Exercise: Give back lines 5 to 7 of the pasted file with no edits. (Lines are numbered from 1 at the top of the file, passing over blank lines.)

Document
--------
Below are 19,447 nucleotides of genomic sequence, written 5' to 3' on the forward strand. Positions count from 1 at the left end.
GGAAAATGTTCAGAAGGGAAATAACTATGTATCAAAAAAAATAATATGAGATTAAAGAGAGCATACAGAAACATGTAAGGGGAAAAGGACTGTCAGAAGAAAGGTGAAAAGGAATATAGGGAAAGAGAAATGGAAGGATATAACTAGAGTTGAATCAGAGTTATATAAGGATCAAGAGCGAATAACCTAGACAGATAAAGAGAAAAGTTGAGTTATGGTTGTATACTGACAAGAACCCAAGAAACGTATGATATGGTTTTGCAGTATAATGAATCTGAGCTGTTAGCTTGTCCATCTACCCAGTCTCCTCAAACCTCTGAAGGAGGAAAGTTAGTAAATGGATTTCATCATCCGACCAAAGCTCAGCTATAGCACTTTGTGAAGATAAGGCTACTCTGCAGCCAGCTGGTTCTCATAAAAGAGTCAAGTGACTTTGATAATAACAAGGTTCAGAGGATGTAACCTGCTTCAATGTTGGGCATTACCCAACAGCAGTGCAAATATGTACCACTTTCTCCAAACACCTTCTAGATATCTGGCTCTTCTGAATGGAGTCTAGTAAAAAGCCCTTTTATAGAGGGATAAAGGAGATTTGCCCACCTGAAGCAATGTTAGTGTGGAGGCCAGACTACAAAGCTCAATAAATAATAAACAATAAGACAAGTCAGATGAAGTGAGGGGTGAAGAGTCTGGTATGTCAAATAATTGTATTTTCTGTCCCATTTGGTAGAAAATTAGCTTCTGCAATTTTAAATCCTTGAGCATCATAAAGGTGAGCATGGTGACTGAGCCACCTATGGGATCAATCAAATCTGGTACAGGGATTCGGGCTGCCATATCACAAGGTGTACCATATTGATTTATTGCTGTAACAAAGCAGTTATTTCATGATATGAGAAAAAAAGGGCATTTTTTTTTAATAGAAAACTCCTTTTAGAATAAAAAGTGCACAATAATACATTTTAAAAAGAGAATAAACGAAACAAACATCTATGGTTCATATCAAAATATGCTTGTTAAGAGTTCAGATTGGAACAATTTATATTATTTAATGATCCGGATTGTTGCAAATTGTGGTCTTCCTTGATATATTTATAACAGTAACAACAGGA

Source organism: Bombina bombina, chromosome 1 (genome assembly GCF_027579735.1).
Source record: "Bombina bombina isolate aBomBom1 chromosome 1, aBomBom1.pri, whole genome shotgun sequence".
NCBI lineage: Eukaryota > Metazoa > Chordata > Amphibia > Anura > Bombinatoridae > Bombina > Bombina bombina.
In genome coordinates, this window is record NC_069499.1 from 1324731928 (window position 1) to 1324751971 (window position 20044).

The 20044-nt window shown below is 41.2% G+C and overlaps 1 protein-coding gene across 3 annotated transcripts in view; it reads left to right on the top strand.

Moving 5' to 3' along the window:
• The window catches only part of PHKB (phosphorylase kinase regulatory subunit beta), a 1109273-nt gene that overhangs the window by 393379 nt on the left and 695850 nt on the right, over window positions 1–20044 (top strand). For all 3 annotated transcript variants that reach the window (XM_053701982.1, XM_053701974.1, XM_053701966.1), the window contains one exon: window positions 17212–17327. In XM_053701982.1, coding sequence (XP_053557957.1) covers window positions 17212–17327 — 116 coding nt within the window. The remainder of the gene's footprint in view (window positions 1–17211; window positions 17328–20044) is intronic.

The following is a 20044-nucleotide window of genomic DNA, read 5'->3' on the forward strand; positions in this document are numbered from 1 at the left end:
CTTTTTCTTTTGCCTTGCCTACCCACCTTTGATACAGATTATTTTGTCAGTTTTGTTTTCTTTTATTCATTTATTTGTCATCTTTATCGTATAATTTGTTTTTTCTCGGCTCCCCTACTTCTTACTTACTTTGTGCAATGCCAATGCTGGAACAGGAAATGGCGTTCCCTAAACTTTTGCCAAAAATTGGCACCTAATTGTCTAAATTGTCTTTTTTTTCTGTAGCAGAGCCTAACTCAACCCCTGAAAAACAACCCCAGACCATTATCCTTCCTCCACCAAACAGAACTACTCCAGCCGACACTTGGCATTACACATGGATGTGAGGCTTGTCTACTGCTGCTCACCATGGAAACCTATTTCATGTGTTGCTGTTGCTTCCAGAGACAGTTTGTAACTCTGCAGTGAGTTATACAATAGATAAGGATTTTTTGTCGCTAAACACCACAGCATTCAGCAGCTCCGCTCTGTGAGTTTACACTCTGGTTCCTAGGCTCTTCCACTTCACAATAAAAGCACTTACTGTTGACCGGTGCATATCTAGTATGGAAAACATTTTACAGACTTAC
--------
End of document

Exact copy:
NCBI lineage: Eukaryota > Metazoa > Chordata > Amphibia > Anura > Bombinatoridae > Bombina > Bombina bombina.
In genome coordinates, this window is record NC_069499.1 from 1324731928 (window position 1) to 1324751971 (window position 20044).

The 20044-nt window shown below is 41.2% G+C and overlaps 1 protein-coding gene across 3 annotated transcripts in view; it reads left to right on the top strand.